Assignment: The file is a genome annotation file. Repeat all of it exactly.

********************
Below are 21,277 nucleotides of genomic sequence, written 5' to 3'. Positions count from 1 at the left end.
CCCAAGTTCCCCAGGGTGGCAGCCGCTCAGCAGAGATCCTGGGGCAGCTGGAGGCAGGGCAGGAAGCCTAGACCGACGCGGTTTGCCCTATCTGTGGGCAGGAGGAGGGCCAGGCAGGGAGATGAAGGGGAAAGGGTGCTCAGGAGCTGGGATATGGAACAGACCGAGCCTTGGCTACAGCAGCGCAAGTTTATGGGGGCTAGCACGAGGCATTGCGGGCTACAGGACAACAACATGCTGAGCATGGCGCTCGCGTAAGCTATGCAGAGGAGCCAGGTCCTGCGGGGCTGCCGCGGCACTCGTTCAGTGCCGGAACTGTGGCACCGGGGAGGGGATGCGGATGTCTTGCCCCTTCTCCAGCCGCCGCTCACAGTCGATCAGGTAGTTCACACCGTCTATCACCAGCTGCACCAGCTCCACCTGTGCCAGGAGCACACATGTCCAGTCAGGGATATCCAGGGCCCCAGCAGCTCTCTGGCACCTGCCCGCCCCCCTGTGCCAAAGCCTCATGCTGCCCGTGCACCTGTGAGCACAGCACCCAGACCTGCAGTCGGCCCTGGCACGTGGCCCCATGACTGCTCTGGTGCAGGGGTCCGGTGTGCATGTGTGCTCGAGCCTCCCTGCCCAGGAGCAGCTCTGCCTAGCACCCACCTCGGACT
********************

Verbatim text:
Below are 21,277 nucleotides of genomic sequence, written 5' to 3'. Positions count from 1 at the left end.
CCCAAGTTCCCCAGGGTGGCAGCCGCTCAGCAGAGATCCTGGGGCAGCTGGAGGCAGGGCAGGAAGCCTAGACCGACGCGGTTTGCCCTATCTGTGGGCAGGAGGAGGGCCAGGCAGGGAGATGAAGGGGAAAGGGTGCTCAGGAGCTGGGATATGGAACAGACCGAGCCTTGGCTACAGCAGCGCAAGTTTATGGGGGCTAGCACGAGGCATTGCGGGCTACAGGACAACAACATGCTGAGCATGGCGCTCGCGTAAGCTATGCAGAGGAGCCAGGTCCTGCGGGGCTGCCGCGGCACTCGTTCAGTGCCGGAACTGTGGCACCGGGGAGGGGATGCGGATGTCTTGCCCCTTCTCCAGCCGCCGCTCACAGTCGATCAGGTAGTTCACACCGTCTATCACCAGCTGCACCAGCTCCACCTGTGCCAGGAGCACACATGTCCAGTCAGGGATATCCAGGGCCCCAGCAGCTCTCTGGCACCTGCCCGCCCCCCTGTGCCAAAGCCTCATGCTGCCCGTGCACCTGTGAGCACAGCACCCAGACCTGCAGTCGGCCCTGGCACGTGGCCCCATGACTGCTCTGGTGCAGGGGTCCGGTGTGCATGTGTGCTCGAGCCTCCCTGCCCAGGAGCAGCTCTGCCTAGCACCCACCTCGGACT